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Suddenlink hearing set for next month

CHARLESTON, W.Va. - The City of Charleston has scheduled a public hearing on Nov. 14 to consider the pending sale of Suddenlink Communications.

The hearing by the City Council's Committee on Cable Television will be at 6 p.m. in the mayor's Conference Room on the second floor of City Hall, 501 Virginia St. E.

According to a notice issued by City Clerk James Reishman, the purposes of the hearing will be to:

  • Take statements by Suddenlink and the buyer, Nespresso Acquisition Corp., about the public benefit of the transfer; Nespresso's ability to offer adequate and reliable service at reasonable cost to subscribers; Nespresso's financial responsibility; Nespresso's technical and operational capabilities; and Nespresso's plan to expand facilities and services consistent with reasonable future cable-related community needs and interests.
  • Hear from members of the public either in support of, or in objection to, the proposed deal.
  • Give committee members and others an opportunity to ask questions.
  • Put the acquisition to a public vote by the committee.
  • The city has a say in the deal because state law says that for a change of ownership to occur, written application and approval is required from all of the appropriate franchising authorities.  Charleston City Council unanimously approved a five-year cable television franchise deal with Suddenlink on Nov. 21, 2011.

    Many other cities and some counties also have franchise agreements with Suddenlink. The state Public Service Commission is the franchising authority in Nicholas and Gilmer counties.

    Suddenlink offers television, Internet, phone, security and other services to more than 220,000 residential households and 9,500 businesses in West Virginia, making it the largest cable broadband company in the state.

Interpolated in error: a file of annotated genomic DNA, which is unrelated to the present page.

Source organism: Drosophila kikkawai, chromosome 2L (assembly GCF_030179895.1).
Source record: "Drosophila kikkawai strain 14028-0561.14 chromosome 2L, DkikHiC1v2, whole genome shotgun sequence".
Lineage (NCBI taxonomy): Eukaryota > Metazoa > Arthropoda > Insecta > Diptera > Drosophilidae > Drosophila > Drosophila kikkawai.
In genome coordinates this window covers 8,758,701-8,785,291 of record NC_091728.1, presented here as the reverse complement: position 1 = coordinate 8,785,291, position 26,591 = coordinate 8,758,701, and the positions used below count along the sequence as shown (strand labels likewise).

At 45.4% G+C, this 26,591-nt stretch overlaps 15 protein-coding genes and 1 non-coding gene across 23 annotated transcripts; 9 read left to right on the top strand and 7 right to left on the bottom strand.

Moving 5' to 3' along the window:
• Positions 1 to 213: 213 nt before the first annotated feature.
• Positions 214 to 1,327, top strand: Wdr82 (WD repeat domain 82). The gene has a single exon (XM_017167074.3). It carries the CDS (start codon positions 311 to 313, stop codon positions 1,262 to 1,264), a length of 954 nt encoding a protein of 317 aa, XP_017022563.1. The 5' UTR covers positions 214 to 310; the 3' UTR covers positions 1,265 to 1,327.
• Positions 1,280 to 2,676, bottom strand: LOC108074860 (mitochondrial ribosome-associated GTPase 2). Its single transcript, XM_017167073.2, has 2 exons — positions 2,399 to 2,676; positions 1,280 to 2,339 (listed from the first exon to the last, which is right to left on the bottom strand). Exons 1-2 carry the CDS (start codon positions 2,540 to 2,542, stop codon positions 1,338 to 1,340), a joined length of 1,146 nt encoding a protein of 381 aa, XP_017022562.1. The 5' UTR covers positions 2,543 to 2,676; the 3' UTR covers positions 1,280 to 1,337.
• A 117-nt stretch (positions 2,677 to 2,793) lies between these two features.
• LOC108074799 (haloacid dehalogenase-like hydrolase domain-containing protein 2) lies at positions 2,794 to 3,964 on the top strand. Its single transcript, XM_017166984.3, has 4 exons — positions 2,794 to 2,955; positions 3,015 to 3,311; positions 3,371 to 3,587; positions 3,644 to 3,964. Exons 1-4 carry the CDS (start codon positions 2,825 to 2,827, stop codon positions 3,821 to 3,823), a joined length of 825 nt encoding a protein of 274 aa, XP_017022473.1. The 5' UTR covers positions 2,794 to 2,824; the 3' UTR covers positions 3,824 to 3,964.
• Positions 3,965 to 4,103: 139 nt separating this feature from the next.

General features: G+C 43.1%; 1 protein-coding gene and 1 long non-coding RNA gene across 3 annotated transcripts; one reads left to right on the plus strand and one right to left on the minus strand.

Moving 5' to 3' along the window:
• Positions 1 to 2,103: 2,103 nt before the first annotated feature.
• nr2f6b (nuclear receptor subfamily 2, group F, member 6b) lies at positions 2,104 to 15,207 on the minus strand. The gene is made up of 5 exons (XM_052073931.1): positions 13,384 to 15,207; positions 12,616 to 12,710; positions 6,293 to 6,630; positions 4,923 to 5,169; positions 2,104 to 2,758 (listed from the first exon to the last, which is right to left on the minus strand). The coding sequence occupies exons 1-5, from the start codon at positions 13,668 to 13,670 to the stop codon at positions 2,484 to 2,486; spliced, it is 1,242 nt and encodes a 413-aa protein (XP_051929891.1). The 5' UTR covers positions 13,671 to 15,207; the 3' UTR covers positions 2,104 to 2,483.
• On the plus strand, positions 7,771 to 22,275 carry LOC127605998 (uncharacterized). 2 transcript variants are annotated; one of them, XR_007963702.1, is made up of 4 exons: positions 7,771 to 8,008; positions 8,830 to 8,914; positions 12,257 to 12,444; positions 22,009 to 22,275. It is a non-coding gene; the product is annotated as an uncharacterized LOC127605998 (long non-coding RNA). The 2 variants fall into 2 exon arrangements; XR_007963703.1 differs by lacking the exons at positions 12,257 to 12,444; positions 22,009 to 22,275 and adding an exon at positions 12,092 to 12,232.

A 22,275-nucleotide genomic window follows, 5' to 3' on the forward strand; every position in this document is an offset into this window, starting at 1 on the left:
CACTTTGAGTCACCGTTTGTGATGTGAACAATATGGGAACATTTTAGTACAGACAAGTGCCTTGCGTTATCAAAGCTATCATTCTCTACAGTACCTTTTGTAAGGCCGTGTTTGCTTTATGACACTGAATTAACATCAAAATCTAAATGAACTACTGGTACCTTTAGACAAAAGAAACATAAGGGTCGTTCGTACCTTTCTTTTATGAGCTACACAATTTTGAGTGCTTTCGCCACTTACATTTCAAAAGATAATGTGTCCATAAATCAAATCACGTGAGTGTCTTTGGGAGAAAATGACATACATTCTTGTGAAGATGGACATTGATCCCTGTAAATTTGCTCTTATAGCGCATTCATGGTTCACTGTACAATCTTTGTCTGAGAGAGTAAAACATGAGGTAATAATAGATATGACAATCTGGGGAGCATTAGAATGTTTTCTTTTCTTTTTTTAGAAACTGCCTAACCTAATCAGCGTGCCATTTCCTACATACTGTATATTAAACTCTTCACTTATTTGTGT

In July, Suddenlink announced that it and its existing equity holders, led by Goldman Sachs Capital Partners and including Quadrangle and Oaktree Capital Management, had reached an agreement under which a private-equity firm, BC Partners, and the Canada Pension Plan's CPP Investment Board, would join with Suddenlink's management team to purchase the company for $6.6 billion.

    The company said at the time that the change in ownership would result in a nearly $2 billion cash infusion.

    In a July 26 letter to Charleston Mayor Danny Jones, Suddenlink said the change "will be entirely seamless from a consumer standpoint. Suddenlink will continue to provide high-quality communications services to customers without interruption, and it has no existing plans to discontinue any existing service or to implement any changes in rates, terms, or conditions in connection with the transaction."

    However, in a discussion of its financial condition, Suddenlink said that video service is its largest service in terms of revenues generated and, "Although providing video services is a competitive and highly penetrated business, we expect to continue to increase video revenues through the offering of advanced digital video services, as well as through price increases and digital video customer growth, offset in part by basic video customer losses."

    In another part of the discussion, Suddenlink said, "We expect that our video service margins as a percentage of video service revenues will continue to decline over the next few years as increases in programming costs outpace growth in video service revenues, and are not certain we will be able to pass all such increases on to our customers.

    "However, in order to mitigate such a decline in our video service margins, we continue to review our pricing and programming packaging strategies."

    Contact writer George Hohmann at business@dailymail.com or 304-348-4836.


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